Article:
Like any other sector, retailing goes through fads and trends and while some of them come and go quickly, others—like e-commerce—stand the test of time. At the forefront of this development is the United States with its high-tech giants and creative start-ups. Many of the new online services and technologies born in this dynamic market already have a huge impact on the global commercial behavior, from the way we evaluate products and services to the way we pay for them. moving looks at several game-changing trends coming our way. 

Let’s be honest: Many of us prefer online shopping to in-store, but every time we place purchases for clothes, shoes and other wearables, we’re taking a chance that what we order won’t fit or look right and will need to be returned. There’s a virtual solution: Augmented reality (AR) technology layers computer-generated enhancements on top of things to make it easier for us to interact. With the Converse Shoe Sampler app, for example, consumers can “try on” sneakers from home by pointing their smartphone camera at their feet. The app offers a selection of shoes by superimposing them on the camera image so customers can see how the footwear looks on them. Juniper Research predicts that the AR apps market is expected to grow from $515 million in 2016 to $5.7 billion in 2021.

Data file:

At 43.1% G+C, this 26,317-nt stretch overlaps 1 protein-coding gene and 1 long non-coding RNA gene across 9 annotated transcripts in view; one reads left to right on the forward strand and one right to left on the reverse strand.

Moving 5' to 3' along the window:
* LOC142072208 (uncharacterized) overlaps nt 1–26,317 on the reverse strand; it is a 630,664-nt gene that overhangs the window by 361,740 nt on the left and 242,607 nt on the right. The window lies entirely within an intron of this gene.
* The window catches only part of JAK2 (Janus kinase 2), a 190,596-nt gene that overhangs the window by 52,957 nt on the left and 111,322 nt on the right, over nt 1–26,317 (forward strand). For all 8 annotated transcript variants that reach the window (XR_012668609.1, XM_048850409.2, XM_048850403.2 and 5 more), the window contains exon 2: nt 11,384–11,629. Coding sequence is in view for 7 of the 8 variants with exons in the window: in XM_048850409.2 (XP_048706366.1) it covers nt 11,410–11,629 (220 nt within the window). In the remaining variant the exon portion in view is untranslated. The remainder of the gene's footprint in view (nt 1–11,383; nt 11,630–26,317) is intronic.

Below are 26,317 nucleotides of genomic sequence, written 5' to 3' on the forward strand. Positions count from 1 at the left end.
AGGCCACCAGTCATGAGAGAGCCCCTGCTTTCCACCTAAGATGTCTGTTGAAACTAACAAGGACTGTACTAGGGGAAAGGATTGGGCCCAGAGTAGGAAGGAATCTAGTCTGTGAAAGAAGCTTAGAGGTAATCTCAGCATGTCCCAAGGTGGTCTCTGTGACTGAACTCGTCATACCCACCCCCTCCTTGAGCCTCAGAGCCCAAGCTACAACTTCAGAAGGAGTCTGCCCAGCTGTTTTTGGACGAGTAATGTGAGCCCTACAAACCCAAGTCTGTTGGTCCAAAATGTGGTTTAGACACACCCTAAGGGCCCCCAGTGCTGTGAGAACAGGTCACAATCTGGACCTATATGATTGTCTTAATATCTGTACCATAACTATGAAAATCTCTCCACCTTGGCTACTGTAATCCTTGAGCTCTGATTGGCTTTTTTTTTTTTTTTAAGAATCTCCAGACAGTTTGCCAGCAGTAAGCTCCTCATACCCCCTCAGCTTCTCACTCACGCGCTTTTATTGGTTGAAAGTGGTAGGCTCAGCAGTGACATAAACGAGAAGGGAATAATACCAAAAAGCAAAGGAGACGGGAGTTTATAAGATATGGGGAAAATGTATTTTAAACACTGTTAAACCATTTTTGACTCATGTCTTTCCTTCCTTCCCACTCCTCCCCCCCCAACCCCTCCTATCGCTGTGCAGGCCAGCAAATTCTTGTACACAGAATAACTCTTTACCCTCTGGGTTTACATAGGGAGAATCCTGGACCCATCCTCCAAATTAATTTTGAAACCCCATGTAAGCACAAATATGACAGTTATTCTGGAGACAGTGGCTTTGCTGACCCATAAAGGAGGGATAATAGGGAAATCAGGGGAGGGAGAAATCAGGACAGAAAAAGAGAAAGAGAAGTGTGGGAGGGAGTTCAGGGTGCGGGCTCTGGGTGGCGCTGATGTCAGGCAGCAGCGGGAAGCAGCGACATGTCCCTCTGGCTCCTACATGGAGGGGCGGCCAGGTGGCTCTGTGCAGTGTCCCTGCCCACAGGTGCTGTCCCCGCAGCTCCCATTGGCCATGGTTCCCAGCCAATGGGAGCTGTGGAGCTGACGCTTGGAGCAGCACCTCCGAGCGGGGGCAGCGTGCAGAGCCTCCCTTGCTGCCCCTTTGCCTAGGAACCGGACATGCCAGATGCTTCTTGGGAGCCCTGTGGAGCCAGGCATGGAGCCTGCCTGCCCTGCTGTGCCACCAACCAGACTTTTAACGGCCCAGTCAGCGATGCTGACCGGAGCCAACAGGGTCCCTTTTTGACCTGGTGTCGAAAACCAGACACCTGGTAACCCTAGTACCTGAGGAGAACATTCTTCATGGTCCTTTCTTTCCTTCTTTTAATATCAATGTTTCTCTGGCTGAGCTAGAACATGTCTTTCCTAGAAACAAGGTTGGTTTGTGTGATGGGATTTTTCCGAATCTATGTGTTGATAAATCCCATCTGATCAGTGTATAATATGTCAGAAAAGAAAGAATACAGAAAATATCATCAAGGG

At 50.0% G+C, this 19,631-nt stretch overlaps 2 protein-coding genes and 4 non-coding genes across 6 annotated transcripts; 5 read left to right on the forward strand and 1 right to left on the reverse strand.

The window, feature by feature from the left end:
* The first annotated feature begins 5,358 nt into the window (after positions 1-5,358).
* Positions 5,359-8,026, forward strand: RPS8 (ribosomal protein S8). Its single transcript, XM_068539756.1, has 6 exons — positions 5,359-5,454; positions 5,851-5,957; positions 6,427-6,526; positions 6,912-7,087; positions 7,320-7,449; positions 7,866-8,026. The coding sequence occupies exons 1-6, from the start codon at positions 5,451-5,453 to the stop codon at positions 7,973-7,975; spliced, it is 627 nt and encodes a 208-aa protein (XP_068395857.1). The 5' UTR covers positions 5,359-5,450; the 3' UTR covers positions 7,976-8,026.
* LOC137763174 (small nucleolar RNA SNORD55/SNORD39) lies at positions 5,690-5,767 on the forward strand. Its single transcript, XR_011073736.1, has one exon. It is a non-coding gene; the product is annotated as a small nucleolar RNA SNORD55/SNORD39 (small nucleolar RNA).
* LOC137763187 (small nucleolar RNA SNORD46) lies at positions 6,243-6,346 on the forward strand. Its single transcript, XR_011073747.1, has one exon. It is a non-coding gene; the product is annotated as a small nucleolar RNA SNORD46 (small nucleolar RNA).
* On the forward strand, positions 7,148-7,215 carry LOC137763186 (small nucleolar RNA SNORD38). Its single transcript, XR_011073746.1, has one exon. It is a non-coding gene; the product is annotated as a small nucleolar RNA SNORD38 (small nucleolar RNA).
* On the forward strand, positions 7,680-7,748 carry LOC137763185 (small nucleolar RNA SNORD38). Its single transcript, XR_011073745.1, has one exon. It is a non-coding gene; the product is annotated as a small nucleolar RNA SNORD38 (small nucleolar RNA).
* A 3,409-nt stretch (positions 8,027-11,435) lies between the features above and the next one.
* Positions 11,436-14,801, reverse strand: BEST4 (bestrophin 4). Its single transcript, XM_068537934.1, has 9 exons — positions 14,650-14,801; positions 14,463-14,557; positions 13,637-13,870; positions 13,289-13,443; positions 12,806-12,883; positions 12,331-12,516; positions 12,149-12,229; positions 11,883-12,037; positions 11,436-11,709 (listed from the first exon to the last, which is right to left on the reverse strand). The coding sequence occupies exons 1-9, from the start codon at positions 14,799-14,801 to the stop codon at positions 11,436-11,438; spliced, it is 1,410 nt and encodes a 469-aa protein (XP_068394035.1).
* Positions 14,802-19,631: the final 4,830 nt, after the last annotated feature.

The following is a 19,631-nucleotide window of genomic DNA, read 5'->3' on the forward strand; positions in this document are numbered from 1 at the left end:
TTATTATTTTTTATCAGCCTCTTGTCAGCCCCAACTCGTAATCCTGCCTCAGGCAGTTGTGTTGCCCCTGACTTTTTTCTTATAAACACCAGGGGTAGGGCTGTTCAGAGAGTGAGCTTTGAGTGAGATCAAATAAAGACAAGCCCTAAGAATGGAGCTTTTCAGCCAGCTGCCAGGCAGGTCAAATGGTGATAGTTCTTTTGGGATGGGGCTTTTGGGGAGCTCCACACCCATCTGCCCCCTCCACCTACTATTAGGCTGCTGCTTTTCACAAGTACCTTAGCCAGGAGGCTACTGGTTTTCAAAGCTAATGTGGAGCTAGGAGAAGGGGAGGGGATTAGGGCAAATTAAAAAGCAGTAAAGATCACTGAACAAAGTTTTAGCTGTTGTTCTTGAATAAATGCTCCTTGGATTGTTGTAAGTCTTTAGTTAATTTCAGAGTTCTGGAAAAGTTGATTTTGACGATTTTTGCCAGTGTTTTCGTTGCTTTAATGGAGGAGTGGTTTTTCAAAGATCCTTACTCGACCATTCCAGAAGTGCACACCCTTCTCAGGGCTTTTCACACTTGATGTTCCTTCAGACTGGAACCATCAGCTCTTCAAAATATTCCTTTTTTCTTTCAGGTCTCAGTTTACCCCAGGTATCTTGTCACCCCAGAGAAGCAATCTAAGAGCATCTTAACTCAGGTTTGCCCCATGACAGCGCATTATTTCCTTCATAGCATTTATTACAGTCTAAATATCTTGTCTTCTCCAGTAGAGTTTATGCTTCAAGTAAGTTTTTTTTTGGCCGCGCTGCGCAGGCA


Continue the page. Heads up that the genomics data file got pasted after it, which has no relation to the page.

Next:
VR is the cousin of AR, the difference being that the former completely replaces the real world with a computer-generated environment. The technology typically requires users to wear a headset that completely blocks their view of the real world. The Holoroom app of home improvement and appliance retailer Lowe’s enables customers to design their dream kitchens or bathrooms and then virtually step into the design, with the help of VR goggles like Oculus Rift or Google Cardboard.  

Speaking of Lowe’s, the company has also equipped some of its stores with service robots that roam the aisles to answer customers’ questions and monitor inventory. The LoweBot uses a 3D scanner to detect people as they enter stores and artificial intelligence and voice recognition technology to provide human-like responses to their questions and commands using text, voice or a combination of both. Shoppers can search for items by telling the bot what they want or by typing items into a touch screen. It can guide them to those items using smart laser sensors, similar to the technology designed for autonomous vehicles. 

Done right, retailer-specific apps can enhance shopping journeys. e-commerce pioneers Groupon and LivingSocial are prime examples. Both empower consumers, whether they’re in a new city or just looking to get out of the house, by giving them control over their experiences via their mobile devices to discover food, fun, fashion, wellness and professional services.

If social media portals once solely drove traffic to e-commerce stores, today they’re becoming bona fide platforms for making purchases. Facebook has integrated a “Buy Now” function in its News Feed advertisements. Users who have never bought something from a merchant before don’t have to reenter their payment details if they have already stored them on Facebook. Just click and buy.